In a race packed with seven Democrats, it was no surprise when the ballots came in on Feb. 26 that there will be a run-off in April.
With 40.41 percent of the votes, Adline Clarke will face Karlos Finley, who received 24. percent. Only 2,279 votes were cast during the special election. Of those Clarke secured 921 and Finely 556.
Clarke was endorsed by the New South Coalition and members of the family of the late Rep. Yvonne Kennedy, who died Dec. 8, 2012, leaving the District 97 seat open.
She owns Black Classics Books & Gifts and Jambalaya and currently serves as Senior Vice President of Business and Community Relations for Mobile Development Enterprises, a subsidiary of the Mobile Housing Board.
During the Jan. 31 New South Coalition candidate forum, Clarke specified the biggest issue facing the district.
"The state and 97 have the same issue â€” unemployment and people being underemployed,â€ť she said. "We must find better jobs for people. Thereâ€™s a misconception that people in District 97 donâ€™t want to work, that theyâ€™re content in being unemployed. Thatâ€™s not the case.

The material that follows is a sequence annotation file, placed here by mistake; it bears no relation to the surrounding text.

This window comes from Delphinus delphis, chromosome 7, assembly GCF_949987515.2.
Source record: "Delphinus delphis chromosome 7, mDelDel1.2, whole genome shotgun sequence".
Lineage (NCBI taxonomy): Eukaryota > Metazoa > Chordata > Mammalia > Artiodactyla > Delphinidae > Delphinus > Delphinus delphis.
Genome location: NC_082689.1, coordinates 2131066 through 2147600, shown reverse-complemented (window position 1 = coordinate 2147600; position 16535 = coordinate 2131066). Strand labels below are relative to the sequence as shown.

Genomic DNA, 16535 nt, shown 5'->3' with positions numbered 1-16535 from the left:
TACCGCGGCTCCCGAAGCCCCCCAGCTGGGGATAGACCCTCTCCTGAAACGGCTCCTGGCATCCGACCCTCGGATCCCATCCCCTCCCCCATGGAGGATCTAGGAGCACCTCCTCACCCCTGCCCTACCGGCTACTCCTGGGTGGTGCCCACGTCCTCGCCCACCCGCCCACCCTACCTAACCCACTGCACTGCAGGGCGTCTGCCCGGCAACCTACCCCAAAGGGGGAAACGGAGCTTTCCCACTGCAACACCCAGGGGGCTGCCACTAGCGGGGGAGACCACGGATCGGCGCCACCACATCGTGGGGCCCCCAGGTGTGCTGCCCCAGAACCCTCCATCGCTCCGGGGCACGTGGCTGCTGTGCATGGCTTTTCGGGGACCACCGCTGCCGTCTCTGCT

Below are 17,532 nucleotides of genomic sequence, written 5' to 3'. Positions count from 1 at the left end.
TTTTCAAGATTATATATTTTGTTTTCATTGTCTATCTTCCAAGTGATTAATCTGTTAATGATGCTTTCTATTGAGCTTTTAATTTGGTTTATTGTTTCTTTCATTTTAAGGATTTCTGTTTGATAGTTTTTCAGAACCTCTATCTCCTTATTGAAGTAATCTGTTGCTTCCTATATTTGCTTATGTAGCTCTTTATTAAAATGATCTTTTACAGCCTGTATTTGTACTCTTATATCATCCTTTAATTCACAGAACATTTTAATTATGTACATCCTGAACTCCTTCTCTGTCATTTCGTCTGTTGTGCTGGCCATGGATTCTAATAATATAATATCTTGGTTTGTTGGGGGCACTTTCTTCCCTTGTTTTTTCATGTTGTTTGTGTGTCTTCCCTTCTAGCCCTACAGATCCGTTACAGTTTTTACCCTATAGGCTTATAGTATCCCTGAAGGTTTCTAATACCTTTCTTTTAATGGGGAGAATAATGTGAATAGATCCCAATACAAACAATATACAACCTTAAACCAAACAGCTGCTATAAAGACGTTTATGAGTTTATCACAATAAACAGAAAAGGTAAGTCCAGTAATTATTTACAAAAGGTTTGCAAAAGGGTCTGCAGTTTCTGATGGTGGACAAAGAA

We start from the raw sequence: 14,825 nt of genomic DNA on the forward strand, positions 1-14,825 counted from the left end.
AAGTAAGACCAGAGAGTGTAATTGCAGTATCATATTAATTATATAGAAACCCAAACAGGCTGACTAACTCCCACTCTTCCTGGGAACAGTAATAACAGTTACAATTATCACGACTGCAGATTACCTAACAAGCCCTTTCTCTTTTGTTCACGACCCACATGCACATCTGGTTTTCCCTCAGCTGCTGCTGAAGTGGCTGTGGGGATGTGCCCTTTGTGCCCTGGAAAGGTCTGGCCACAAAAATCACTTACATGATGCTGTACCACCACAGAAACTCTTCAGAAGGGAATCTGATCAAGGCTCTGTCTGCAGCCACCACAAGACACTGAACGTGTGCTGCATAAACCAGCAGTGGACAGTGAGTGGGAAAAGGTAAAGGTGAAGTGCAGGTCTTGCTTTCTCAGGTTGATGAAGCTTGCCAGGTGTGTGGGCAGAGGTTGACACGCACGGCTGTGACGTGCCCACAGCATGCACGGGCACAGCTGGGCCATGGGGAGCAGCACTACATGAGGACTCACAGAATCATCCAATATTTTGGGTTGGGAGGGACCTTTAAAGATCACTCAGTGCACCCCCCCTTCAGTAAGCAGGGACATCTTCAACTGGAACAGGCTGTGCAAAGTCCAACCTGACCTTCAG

"Airbus is coming, but it will barely make a dent in the unemployment rate. I would focus on attracting more businesses and bringing better jobs to the district.â€ť
Although Clarke almost received enough support to not have to face another election, there is still a question of whether her run is actually legal under the Hatch Act.
Clarke works for a subsidiary of the Mobile Housing Board, which receives federal funding.
The Hatch Act attempts to prohibit civil servants from taking part in partisan political activities. Some state and local civil servants who engage in seeking federal funding for programs are covered by the act, which means they cannot seek office.
No definitive answer has been given as to whether Clarke is allowed to run.
If she is allowed, she will once again square off against Finely, an attorney with Boteler, Finley and Wolfe who serves on the Board of Directors for the Dearborn Street YMCA and 15 Place Homeless Shelter.
When asked at the New South Coalition forum what the biggest issue facing the district is, Finley gave an unusual answer.
"The biggest issue is the Alabama State Constitution of 1901,â€ť he said. "Almost every issue stems from this horrible, horrible document. It is the 21st Century and we are still using a 20th almost 19th Century document. It is outdated.
"I would be remiss if I didnâ€™t mention jobs. Jobs are a huge issue. Airbus is coming and thatâ€™s great, but we need to focus on tier one and two suppliers. The north side of 97 is full of vacant warehouses and this is a perfect opportunity to house those suppliers.â€ť
The ballots cast, which are still unofficial, are as follows:
William Carroll 397 votes, 17.42 percent
Adline Clarke 921 votes, 40.41 percent
Karlos Finley 556 votes, 24.40 percent
Jeffery Jones 13 votes, .58 percent
Kimberly Williams Pettway 267 votes, 11.8 percent
Ronnie Wright 82 votes, 3.6 percent
Levi Wright Jr. 41 votes, 1.8 percent